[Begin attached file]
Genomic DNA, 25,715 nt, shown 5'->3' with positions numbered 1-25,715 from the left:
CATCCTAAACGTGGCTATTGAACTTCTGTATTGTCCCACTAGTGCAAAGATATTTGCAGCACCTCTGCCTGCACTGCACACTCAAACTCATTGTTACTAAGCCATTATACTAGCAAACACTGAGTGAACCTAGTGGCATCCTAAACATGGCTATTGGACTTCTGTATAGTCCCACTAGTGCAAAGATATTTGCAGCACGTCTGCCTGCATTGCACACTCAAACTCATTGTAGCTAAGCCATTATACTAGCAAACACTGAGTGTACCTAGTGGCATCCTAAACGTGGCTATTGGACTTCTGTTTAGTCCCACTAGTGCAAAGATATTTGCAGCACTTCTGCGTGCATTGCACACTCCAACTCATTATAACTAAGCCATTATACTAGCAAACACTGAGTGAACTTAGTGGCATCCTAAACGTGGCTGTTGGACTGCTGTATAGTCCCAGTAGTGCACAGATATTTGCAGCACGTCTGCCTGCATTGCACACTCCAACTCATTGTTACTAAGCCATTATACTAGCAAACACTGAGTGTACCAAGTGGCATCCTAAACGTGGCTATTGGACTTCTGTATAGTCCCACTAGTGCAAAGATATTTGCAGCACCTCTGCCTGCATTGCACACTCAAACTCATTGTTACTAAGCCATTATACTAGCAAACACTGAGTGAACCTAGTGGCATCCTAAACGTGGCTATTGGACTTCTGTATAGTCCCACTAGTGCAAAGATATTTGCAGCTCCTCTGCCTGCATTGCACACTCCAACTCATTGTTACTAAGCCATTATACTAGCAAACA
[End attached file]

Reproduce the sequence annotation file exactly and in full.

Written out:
Genomic DNA, 25,715 nt, shown 5'->3' with positions numbered 1-25,715 from the left:
CATCCTAAACGTGGCTATTGAACTTCTGTATTGTCCCACTAGTGCAAAGATATTTGCAGCACCTCTGCCTGCACTGCACACTCAAACTCATTGTTACTAAGCCATTATACTAGCAAACACTGAGTGAACCTAGTGGCATCCTAAACATGGCTATTGGACTTCTGTATAGTCCCACTAGTGCAAAGATATTTGCAGCACGTCTGCCTGCATTGCACACTCAAACTCATTGTAGCTAAGCCATTATACTAGCAAACACTGAGTGTACCTAGTGGCATCCTAAACGTGGCTATTGGACTTCTGTTTAGTCCCACTAGTGCAAAGATATTTGCAGCACTTCTGCGTGCATTGCACACTCCAACTCATTATAACTAAGCCATTATACTAGCAAACACTGAGTGAACTTAGTGGCATCCTAAACGTGGCTGTTGGACTGCTGTATAGTCCCAGTAGTGCACAGATATTTGCAGCACGTCTGCCTGCATTGCACACTCCAACTCATTGTTACTAAGCCATTATACTAGCAAACACTGAGTGTACCAAGTGGCATCCTAAACGTGGCTATTGGACTTCTGTATAGTCCCACTAGTGCAAAGATATTTGCAGCACCTCTGCCTGCATTGCACACTCAAACTCATTGTTACTAAGCCATTATACTAGCAAACACTGAGTGAACCTAGTGGCATCCTAAACGTGGCTATTGGACTTCTGTATAGTCCCACTAGTGCAAAGATATTTGCAGCTCCTCTGCCTGCATTGCACACTCCAACTCATTGTTACTAAGCCATTATACTAGCAAACA